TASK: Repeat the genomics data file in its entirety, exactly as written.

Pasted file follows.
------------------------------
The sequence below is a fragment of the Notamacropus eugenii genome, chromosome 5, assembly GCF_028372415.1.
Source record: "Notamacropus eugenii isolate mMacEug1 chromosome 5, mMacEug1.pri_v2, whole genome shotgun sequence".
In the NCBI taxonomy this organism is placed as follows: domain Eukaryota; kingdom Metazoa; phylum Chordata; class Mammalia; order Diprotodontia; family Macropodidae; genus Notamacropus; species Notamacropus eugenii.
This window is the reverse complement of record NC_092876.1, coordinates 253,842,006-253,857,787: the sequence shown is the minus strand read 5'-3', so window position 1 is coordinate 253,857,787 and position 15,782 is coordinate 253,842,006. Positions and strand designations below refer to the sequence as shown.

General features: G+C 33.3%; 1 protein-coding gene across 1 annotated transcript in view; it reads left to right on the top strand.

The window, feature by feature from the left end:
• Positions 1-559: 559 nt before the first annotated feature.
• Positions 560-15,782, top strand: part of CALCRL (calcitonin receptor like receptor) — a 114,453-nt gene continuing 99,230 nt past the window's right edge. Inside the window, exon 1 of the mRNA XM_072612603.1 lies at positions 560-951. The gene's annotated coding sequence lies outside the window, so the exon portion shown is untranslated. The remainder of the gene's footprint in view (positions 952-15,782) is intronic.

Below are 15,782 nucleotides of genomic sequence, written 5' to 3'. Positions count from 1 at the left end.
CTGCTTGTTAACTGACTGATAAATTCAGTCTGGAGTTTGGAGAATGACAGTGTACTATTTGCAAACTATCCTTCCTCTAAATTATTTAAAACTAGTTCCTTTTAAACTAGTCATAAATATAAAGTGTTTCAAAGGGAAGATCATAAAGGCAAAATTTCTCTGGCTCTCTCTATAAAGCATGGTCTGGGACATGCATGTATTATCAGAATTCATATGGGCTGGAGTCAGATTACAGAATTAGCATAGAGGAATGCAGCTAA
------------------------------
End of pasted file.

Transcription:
The sequence below is a fragment of the Notamacropus eugenii genome, chromosome 5, assembly GCF_028372415.1.
Source record: "Notamacropus eugenii isolate mMacEug1 chromosome 5, mMacEug1.pri_v2, whole genome shotgun sequence".
In the NCBI taxonomy this organism is placed as follows: domain Eukaryota; kingdom Metazoa; phylum Chordata; class Mammalia; order Diprotodontia; family Macropodidae; genus Notamacropus; species Notamacropus eugenii.
This window is the reverse complement of record NC_092876.1, coordinates 253,842,006-253,857,787: the sequence shown is the minus strand read 5'-3', so window position 1 is coordinate 253,857,787 and position 15,782 is coordinate 253,842,006. Positions and strand designations below refer to the sequence as shown.

General features: G+C 33.3%; 1 protein-coding gene across 1 annotated transcript in view; it reads left to right on the top strand.

The window, feature by feature from the left end:
• Positions 1-559: 559 nt before the first annotated feature.
• Positions 560-15,782, top strand: part of CALCRL (calcitonin receptor like receptor) — a 114,453-nt gene continuing 99,230 nt past the window's right edge. Inside the window, exon 1 of the mRNA XM_072612603.1 lies at positions 560-951. The gene's annotated coding sequence lies outside the window, so the exon portion shown is untranslated. The remainder of the gene's footprint in view (positions 952-15,782) is intronic.

Below are 15,782 nucleotides of genomic sequence, written 5' to 3'. Positions count from 1 at the left end.
CTGCTTGTTAACTGACTGATAAATTCAGTCTGGAGTTTGGAGAATGACAGTGTACTATTTGCAAACTATCCTTCCTCTAAATTATTTAAAACTAGTTCCTTTTAAACTAGTCATAAATATAAAGTGTTTCAAAGGGAAGATCATAAAGGCAAAATTTCTCTGGCTCTCTCTATAAAGCATGGTCTGGGACATGCATGTATTATCAGAATTCATATGGGCTGGAGTCAGATTACAGAATTAGCATAGAGGAATGCAGCTAA